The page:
When I read National Review reporter Jonathan Strong’s piece this morning that some House Republicans weren’t happy with their first offer to President Obama in return for raising the debt ceiling, I was shocked. The offer is basically everything House Republicans could ever want and they weren’t happy with it?! But as I’ve thought it over, it actually makes a bit of sense. From Strong’s article:
“It definitely has a lot of goodies in it – things that arguably would grow the economy and arguably would generate revenue. But still you have to address the spending problem,” said Representative Mo Brooks of Alabama.
“The reason that we have to raise the debt ceiling is because we have deficits. The reason that we have deficits is because we spend a whole lot more money than we bring in in revenue. And this debt-ceiling package does not fix the underlying cause of the problem, which are the deficits,” he added.
Other House Republicans expressed similar sentiments. This is actually consistent with what House Republicans have been screaming about for years: more spending cuts in return for raising the debt ceiling. Now, our deficits are falling fast and the long-term debt has decreased significantly so it’s absurd to be cutting spending more. But this makes more logical sense then the christmas tree list of demands in the Republicans first offer.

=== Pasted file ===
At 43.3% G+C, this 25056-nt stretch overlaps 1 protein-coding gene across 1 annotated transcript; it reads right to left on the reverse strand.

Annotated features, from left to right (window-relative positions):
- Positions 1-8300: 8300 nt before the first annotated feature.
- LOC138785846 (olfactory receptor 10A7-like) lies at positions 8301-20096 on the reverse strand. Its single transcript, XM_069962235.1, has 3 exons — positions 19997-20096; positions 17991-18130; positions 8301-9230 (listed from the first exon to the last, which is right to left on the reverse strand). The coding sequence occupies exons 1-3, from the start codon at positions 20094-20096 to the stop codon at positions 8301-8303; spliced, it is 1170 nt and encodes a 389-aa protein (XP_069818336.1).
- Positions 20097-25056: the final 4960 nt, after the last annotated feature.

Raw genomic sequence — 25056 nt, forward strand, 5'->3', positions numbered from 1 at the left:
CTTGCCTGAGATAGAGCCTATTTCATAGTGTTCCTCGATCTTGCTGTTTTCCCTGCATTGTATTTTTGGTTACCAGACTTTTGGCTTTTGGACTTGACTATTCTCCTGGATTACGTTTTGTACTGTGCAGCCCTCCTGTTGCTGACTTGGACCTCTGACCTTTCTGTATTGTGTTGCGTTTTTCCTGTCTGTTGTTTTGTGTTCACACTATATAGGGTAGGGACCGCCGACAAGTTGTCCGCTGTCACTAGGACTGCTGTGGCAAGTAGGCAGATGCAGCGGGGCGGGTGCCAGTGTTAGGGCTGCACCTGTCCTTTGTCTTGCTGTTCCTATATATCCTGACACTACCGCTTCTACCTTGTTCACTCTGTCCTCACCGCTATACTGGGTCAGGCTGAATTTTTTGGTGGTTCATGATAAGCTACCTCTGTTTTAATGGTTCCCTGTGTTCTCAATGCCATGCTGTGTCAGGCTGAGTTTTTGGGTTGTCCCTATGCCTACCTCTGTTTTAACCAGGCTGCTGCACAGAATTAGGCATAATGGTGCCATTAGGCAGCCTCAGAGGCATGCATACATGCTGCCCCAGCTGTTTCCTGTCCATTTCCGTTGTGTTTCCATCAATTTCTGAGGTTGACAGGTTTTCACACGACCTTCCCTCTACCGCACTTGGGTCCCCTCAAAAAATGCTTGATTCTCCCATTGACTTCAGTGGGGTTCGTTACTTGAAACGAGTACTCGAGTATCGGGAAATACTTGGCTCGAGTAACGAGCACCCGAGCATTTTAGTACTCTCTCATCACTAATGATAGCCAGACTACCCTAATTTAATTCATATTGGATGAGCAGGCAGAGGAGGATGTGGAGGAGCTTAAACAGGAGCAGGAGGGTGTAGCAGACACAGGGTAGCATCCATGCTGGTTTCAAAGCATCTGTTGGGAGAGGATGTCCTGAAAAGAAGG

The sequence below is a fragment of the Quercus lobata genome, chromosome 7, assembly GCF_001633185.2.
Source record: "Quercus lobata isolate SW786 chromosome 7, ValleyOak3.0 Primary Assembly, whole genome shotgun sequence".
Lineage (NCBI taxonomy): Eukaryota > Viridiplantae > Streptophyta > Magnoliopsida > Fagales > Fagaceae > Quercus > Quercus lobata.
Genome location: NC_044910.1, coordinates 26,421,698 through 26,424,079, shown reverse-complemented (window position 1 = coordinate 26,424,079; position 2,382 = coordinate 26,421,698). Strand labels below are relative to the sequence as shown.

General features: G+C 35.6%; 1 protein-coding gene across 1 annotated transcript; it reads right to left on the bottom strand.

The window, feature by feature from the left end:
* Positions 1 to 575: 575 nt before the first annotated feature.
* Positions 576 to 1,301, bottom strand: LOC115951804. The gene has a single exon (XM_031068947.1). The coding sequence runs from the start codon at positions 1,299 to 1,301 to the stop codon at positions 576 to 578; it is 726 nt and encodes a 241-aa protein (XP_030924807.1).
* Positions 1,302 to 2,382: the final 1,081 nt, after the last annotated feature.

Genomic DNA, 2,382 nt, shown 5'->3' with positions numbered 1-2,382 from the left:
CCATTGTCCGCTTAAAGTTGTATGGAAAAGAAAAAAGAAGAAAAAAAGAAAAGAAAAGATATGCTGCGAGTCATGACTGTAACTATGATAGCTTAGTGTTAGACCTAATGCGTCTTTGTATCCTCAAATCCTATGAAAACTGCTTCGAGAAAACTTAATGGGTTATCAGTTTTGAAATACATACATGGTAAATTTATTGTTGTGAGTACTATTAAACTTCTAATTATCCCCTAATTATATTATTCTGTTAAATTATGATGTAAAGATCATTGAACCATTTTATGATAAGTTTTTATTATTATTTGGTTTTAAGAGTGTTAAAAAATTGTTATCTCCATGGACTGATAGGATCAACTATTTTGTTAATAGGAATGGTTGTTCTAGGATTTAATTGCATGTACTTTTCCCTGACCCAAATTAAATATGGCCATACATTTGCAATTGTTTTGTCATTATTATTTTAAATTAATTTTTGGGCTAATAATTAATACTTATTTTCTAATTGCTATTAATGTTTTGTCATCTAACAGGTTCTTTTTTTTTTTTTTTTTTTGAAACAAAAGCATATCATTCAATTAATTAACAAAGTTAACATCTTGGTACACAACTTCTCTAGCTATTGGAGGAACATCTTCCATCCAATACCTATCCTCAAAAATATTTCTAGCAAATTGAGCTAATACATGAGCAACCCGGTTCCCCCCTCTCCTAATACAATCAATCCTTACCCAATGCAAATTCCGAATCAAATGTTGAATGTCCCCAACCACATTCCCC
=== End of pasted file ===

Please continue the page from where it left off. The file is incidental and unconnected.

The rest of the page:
The ironic thing is (and always has been) that by having the U.S. risk default, it actually drives up our borrowing cost and increases our debt. If we were to breach the debt ceiling, it would likely increase our long-term interest payments by nearly a trillion dollars. So it makes absolutely no sense to use the debt ceiling as leverage to extract spending cuts or anything else from the president. It’s a crazy, irresponsible tactic. The debt ceiling should be forever abolished.
But at least some House Republicans haven’t lost sight of the fact that their original reason for using the debt ceiling as an extortion device was because of the long-term debt. Business Insider’s Josh Barro wrote today that all of this shows that “the pretense that debt limit fights are about the public debt is over.” For most Republicans, that is certainly the case. But Strong’s article demonstrates that there are some who are still sticking to that principle. They are reckless, rash and stupid for holding the debt ceiling hostage, but unlike the rest of their colleagues, they are also consistent.